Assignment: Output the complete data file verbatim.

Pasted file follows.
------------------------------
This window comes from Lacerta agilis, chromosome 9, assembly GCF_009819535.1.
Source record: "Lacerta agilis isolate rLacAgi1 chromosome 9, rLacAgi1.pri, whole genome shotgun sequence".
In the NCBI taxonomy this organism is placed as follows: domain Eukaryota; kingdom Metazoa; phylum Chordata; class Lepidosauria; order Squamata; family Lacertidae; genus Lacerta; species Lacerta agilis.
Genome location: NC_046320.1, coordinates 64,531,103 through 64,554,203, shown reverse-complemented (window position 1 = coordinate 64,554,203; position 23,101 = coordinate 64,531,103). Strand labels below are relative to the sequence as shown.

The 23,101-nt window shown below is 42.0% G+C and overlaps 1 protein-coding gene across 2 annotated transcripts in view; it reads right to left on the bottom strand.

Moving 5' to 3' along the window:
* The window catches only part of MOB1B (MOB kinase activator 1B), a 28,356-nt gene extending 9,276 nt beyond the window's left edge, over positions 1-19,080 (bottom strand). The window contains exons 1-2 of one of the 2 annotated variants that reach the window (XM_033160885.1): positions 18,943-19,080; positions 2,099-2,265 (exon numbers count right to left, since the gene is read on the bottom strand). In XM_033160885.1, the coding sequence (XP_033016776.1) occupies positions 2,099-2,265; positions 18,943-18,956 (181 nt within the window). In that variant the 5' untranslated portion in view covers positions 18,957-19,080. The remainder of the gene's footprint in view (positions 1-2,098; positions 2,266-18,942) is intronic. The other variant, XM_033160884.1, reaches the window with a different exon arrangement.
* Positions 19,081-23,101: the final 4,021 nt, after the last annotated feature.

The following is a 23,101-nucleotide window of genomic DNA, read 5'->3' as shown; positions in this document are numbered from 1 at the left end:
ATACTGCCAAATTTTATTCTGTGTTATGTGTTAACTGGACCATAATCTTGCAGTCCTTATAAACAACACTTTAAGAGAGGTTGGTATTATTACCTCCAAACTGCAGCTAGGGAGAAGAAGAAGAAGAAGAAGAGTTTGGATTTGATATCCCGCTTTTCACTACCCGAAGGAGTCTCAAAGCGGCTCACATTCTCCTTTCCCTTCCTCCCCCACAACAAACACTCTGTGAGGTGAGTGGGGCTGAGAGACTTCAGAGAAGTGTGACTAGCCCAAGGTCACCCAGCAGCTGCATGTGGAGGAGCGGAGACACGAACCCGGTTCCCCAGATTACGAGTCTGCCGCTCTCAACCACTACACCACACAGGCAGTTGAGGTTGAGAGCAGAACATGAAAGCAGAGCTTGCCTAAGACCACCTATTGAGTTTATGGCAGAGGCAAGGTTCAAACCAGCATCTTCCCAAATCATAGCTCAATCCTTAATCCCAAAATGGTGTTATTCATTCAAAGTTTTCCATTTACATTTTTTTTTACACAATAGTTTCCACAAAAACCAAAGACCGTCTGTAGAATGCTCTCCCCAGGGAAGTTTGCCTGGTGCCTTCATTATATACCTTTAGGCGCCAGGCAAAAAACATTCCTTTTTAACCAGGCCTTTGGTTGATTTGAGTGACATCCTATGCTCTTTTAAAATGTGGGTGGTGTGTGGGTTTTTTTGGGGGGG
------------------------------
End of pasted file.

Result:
This window comes from Lacerta agilis, chromosome 9, assembly GCF_009819535.1.
Source record: "Lacerta agilis isolate rLacAgi1 chromosome 9, rLacAgi1.pri, whole genome shotgun sequence".
In the NCBI taxonomy this organism is placed as follows: domain Eukaryota; kingdom Metazoa; phylum Chordata; class Lepidosauria; order Squamata; family Lacertidae; genus Lacerta; species Lacerta agilis.
Genome location: NC_046320.1, coordinates 64,531,103 through 64,554,203, shown reverse-complemented (window position 1 = coordinate 64,554,203; position 23,101 = coordinate 64,531,103). Strand labels below are relative to the sequence as shown.

The 23,101-nt window shown below is 42.0% G+C and overlaps 1 protein-coding gene across 2 annotated transcripts in view; it reads right to left on the bottom strand.

Moving 5' to 3' along the window:
* The window catches only part of MOB1B (MOB kinase activator 1B), a 28,356-nt gene extending 9,276 nt beyond the window's left edge, over positions 1-19,080 (bottom strand). The window contains exons 1-2 of one of the 2 annotated variants that reach the window (XM_033160885.1): positions 18,943-19,080; positions 2,099-2,265 (exon numbers count right to left, since the gene is read on the bottom strand). In XM_033160885.1, the coding sequence (XP_033016776.1) occupies positions 2,099-2,265; positions 18,943-18,956 (181 nt within the window). In that variant the 5' untranslated portion in view covers positions 18,957-19,080. The remainder of the gene's footprint in view (positions 1-2,098; positions 2,266-18,942) is intronic. The other variant, XM_033160884.1, reaches the window with a different exon arrangement.
* Positions 19,081-23,101: the final 4,021 nt, after the last annotated feature.

The following is a 23,101-nucleotide window of genomic DNA, read 5'->3' as shown; positions in this document are numbered from 1 at the left end:
ATACTGCCAAATTTTATTCTGTGTTATGTGTTAACTGGACCATAATCTTGCAGTCCTTATAAACAACACTTTAAGAGAGGTTGGTATTATTACCTCCAAACTGCAGCTAGGGAGAAGAAGAAGAAGAAGAAGAGTTTGGATTTGATATCCCGCTTTTCACTACCCGAAGGAGTCTCAAAGCGGCTCACATTCTCCTTTCCCTTCCTCCCCCACAACAAACACTCTGTGAGGTGAGTGGGGCTGAGAGACTTCAGAGAAGTGTGACTAGCCCAAGGTCACCCAGCAGCTGCATGTGGAGGAGCGGAGACACGAACCCGGTTCCCCAGATTACGAGTCTGCCGCTCTCAACCACTACACCACACAGGCAGTTGAGGTTGAGAGCAGAACATGAAAGCAGAGCTTGCCTAAGACCACCTATTGAGTTTATGGCAGAGGCAAGGTTCAAACCAGCATCTTCCCAAATCATAGCTCAATCCTTAATCCCAAAATGGTGTTATTCATTCAAAGTTTTCCATTTACATTTTTTTTTACACAATAGTTTCCACAAAAACCAAAGACCGTCTGTAGAATGCTCTCCCCAGGGAAGTTTGCCTGGTGCCTTCATTATATACCTTTAGGCGCCAGGCAAAAAACATTCCTTTTTAACCAGGCCTTTGGTTGATTTGAGTGACATCCTATGCTCTTTTAAAATGTGGGTGGTGTGTGGGTTTTTTTGGGGGGG